A close examination of the ministry of Jesus quickly shows the value of relationship when hoping to teach and guide others. The Apostles before having a close relationship with Jesus were in many cases very different from who they were a few years later. Simon the Zealot believing in love and peace? Matthew the tax collector supporting generosity? Of course, Judas shows that even Jesus cannot get through to some people. For the vast majority though, by Jesus taking the time to build relationships, he was able to help those people become who God created them to be.
While we are certainly not Jesus, building strong relationships with those to whom we minister gives us more opportunities to teach and mentor them. While some are wise enough to except great advice from anyone, most people are more receptive to listening to people with whom they have a strong emotional bond.
The book The Relationship Economy by John DiJulius was written about customer service relationships. He points out several skills that build relationships. With a little tweaking and changing (sorry Mr. DeJulius!), they can be adapted to apply to ministry as well.
- Having integrity. Integrity is more than just being honest. It is being your true self – regardless of whom may be watching. Those who minister to others are rarely impactful for long if they lead a double life. It may take some people longer than others to realize you are not who you pretend to be…but eventually they will find out. As soon as they do, any credibility you may have had is gone.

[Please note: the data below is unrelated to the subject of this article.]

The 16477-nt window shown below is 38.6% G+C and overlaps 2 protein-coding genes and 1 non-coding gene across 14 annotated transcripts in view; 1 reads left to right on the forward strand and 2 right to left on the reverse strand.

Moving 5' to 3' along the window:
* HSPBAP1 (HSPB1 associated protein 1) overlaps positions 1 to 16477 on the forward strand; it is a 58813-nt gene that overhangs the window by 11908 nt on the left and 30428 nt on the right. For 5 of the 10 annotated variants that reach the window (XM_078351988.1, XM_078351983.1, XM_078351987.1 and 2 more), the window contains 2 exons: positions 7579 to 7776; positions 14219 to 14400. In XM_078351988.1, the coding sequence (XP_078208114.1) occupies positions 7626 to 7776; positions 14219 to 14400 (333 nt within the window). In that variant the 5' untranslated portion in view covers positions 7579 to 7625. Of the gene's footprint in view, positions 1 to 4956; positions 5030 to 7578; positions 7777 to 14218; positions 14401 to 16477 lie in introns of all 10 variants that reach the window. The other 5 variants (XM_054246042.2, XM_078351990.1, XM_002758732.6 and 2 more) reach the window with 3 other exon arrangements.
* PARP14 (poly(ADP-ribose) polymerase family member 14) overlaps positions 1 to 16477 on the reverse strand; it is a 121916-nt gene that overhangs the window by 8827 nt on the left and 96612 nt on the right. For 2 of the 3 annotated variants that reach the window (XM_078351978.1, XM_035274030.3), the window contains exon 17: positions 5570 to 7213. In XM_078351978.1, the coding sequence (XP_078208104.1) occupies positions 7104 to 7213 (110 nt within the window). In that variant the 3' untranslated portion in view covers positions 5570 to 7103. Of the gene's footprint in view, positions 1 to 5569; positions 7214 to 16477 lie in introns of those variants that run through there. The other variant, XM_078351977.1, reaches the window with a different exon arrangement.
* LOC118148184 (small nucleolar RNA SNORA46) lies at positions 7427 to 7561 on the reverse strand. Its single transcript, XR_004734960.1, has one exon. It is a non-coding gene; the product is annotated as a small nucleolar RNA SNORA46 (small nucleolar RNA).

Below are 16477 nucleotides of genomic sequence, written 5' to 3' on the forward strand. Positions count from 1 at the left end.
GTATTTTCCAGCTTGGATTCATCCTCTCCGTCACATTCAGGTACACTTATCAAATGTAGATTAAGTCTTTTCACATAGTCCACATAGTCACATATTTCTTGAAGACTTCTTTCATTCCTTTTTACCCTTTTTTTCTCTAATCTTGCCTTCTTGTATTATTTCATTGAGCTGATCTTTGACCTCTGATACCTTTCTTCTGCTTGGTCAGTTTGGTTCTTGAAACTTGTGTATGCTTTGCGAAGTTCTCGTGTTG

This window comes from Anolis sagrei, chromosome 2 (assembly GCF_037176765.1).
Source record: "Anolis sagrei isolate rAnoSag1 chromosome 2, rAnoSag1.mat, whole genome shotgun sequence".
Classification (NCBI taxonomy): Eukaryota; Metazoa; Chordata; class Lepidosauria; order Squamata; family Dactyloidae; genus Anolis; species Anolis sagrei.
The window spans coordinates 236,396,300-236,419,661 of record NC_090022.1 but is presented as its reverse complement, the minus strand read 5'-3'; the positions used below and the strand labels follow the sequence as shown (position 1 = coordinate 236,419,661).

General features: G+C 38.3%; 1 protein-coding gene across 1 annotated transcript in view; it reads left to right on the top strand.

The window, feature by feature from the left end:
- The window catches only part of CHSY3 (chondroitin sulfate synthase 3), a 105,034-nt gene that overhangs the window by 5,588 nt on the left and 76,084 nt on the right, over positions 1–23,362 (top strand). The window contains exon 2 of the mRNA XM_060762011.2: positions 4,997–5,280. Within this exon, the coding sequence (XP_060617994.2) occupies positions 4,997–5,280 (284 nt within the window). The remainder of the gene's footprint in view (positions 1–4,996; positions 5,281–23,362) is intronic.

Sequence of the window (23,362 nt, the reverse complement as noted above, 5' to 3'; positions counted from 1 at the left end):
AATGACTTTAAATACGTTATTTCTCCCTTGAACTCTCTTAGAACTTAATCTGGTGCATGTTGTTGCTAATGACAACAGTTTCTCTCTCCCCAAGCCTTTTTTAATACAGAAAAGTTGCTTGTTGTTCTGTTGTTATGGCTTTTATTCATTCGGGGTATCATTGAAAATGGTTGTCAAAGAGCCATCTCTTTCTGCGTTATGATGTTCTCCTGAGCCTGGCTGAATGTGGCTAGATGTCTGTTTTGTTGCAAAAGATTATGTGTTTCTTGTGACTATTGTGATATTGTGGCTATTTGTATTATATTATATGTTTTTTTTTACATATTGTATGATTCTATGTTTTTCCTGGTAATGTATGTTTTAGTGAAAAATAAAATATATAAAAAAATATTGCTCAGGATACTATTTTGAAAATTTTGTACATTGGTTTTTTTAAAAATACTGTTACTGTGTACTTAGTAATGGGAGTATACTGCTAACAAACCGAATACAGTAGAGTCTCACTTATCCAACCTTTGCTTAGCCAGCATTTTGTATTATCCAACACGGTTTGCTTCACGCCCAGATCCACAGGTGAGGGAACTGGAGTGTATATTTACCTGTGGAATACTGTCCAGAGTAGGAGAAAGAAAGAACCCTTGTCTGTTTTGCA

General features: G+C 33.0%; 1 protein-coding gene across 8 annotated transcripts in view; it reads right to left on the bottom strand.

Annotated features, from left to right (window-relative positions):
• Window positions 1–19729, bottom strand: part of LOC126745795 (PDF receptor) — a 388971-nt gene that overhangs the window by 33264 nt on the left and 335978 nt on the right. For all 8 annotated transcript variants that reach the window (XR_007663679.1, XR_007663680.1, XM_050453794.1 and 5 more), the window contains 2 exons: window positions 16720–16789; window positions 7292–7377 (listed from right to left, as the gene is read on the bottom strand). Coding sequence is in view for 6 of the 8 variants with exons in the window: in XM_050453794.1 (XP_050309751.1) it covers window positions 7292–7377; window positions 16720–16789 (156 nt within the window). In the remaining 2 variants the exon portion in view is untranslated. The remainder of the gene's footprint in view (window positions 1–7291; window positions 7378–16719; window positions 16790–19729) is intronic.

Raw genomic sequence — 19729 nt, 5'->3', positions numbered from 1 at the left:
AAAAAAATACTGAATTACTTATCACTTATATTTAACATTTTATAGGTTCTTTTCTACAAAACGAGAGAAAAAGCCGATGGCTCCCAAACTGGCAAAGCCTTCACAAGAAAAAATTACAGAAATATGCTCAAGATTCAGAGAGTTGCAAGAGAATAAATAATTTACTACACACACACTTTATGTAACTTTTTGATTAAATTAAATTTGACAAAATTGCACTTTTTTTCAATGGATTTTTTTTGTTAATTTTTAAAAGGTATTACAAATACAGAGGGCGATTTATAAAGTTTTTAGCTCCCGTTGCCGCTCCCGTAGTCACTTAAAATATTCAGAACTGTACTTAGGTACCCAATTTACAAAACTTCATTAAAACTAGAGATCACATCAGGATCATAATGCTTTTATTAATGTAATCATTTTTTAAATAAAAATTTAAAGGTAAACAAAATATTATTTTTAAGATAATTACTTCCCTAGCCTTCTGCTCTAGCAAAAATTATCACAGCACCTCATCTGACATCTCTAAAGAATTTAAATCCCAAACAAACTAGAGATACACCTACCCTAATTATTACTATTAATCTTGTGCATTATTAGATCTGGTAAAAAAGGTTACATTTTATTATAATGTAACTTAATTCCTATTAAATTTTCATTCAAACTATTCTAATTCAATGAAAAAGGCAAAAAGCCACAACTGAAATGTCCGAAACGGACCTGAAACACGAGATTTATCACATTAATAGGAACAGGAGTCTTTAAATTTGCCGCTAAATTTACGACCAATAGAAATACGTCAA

- Caring about the lives of others. Every person has a story. That story has shaped not only who they are, but also their faith journey. Being curious about each story not only shows them you care, but also gives you information that helps you understand why their faith is in its current condition and how you can help make their faith stronger.
- Being an active listener. People will listen better to people who listen to them. Why would anyone want to listen to someone who prefers lecturing over listening? When we don’t listen well to those to whom we are ministering, we also miss out on important information they have, but we need to be effective. Often we fail, because we weren’t helping with their actual needs. It may be quicker to assume we know what someone needs in ministry, but in the long run guessing wrong wastes time, money and energy.
- Being empathetic rather than sympathetic. We may not intend it to be that way, but sympathy can appear to be a bit condescending. Sympathy has an undertone of pitying others for not being quite as ”together” as we are. After all, that’s why they need our help, right? Empathy, on the other hand, understands that your struggles could also be mine. Empathy is there to work side by side with someone to tackle life’s tough problems.
- Loving everyone with agape love. Agape love is modeled after God’s love for us. It doesn’t play favorites. It looks like the love described in 1 Corinthians 13. Judas proves not everyone responds to agape love, but most people will.
Since we are not Jesus, our relationship skills will never be perfect. With God’s help, however, we can improve our relational skills. When are relationships are stronger, we have a better chance of making the impact on others we hope our ministry will have.